Prisons in the press – 15 January

Attacks on ex-soldiers and tougher rules on rehabilitation

rehabilitation. Image: Matthew

Rehabilitation hit the headlines twice this week with charities and prisoners voicing their concerns. Image: Matthew


Prisons in the press brings you the best articles from the past week to keep you up-to-date on prison news.


Hot off the press

Ex-soldiers in prison fear attacks from Islamist fanatics if their military past is revealed, a government review has warned. An attack on a former paratrooper in prison last Saturday sparked concerns that he had been deliberately targeted. The Telegraph has more.


Revealed this week

  1. Rehabilitation made harder: The Prison Reform Trust together with the Clinks organisation say volunteer charities have complained that stricter rules for letting prisoners out on temporary release hamper their ability to fill placements designed to help rehabilitation. Read more here.
  2. Northern Ireland prisoners complain: According to the Prison Service, in the space of 11 months last year, 8,848 complaints were made by prisoners at Northern Ireland’s four prison facilities. That amounts to 30 a day. The Belfast Telegraph has the full story.
  3. No rehab on fixed sentences: A court has rejected a prisoner’s bid to review rehabilitation rights for prisoners serving fixed sentences. Alex Keenan, who is currently serving a sentence of nine years, was seeking a judicial review into his right to undertake courses that would help with his rehabilitation whilst in prison – a right inmates serving indeterminate sentences are entitled to. The Herald has more.
  4. Drugs ‘easy to get’: A new report says narcotics are in plentiful supply at Hatfield Prison in Doncaster. Inspectors found there had been ten drug finds and one alcohol find in the previous six months and that ‘legal highs’ were becoming an issue at the jail. The Star has more.


A bad week in Rochester  

  1. Prisoners take drugs and watch porn from parcels thrown over prison walls. The Express reports that prison staff are accused of ignoring major security problems after it was revealed ten discoveries of contraband were made every month in HMP Rochester in Kent alone. The Express has the full story.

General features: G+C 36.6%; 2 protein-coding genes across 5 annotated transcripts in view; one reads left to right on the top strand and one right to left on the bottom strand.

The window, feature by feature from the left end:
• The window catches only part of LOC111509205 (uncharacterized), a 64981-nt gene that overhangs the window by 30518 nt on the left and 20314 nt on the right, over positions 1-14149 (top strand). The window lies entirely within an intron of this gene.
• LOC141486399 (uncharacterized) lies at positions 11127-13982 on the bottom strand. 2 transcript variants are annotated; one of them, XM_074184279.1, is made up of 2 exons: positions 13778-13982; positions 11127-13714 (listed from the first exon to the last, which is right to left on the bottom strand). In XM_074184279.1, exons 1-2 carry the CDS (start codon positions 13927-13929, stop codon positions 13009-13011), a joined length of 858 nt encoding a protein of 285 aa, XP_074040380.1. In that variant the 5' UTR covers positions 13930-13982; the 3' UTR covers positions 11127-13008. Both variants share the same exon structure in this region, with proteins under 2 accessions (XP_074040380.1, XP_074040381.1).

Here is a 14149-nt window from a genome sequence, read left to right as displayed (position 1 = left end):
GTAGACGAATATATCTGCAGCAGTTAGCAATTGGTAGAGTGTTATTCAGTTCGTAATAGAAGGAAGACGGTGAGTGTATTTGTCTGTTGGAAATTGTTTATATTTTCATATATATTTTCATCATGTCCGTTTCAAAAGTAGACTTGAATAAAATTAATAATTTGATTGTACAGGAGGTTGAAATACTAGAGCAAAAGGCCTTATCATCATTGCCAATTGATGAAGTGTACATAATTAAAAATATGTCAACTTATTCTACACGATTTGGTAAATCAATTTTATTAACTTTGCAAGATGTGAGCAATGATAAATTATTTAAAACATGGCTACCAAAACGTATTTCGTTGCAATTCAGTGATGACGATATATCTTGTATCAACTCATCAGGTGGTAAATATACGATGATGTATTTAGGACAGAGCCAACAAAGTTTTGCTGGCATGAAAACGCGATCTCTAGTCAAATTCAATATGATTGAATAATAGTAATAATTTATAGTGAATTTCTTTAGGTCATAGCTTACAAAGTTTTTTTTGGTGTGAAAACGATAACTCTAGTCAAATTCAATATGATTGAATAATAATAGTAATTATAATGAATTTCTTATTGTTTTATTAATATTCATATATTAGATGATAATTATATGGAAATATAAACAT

2. Staff arecomplacent over drugs issue‘. A surprise report found that inmates claimed it was easy to get drugs at Rochester and that prisoners who were seen to be clearly under the influence of drugs went unchallenged. Read more here.
  3. Four G4S staff arrested following a BBC Panorama investigation into abuse at Medway Secure Training Centre in Rochester. The BBC reports police said they were being held on suspicion of child neglect. Read more about the Panorama investigation here.


In other news…  

A drug-smuggling mum was caught after prison guards found pills and mobile phones taped to a prisoner’s genitals. Mum-of-four Emma Chapman has been jailed for 12 months after HMP Forest Bank staff saw her pass over a package to an inmate on CCTV. The Manchester Evening News has more.


News is context: Ex-soldiers in prison hide military past 

Former service men and women claim they are scared to declare their military backgrounds amid fears they will be targeted by Islamist fanatics in jail.

Last Saturday, former paratrooper Craig Jones was allegedly assaulted while on remand at HMP Hewell in Redditch, Worcestershire, by a gang of eight men.

The Sun reports that Mr Jones is ‘said to have suffered a fractured eye socket and sliced face in the brutal attack’. A source told The Times the gang ‘beat him to within an inch of his life‘.


hmp hewell

Former soldiers hide military past for fear of attack in prison.


A recent review for the Ministry of Justice on former military personnel in prisons found concerns among veterans of reprisals. The review found a ‘concerning trend of Islamic radicalisation amongst the prison population with a consequent risk of violence towards former service personnel’.

The outgoing Chief Inspector of Prisons Nick Hardwick warned last month that Muslim extremists were recruiting inside prisons and radicalising inmates.


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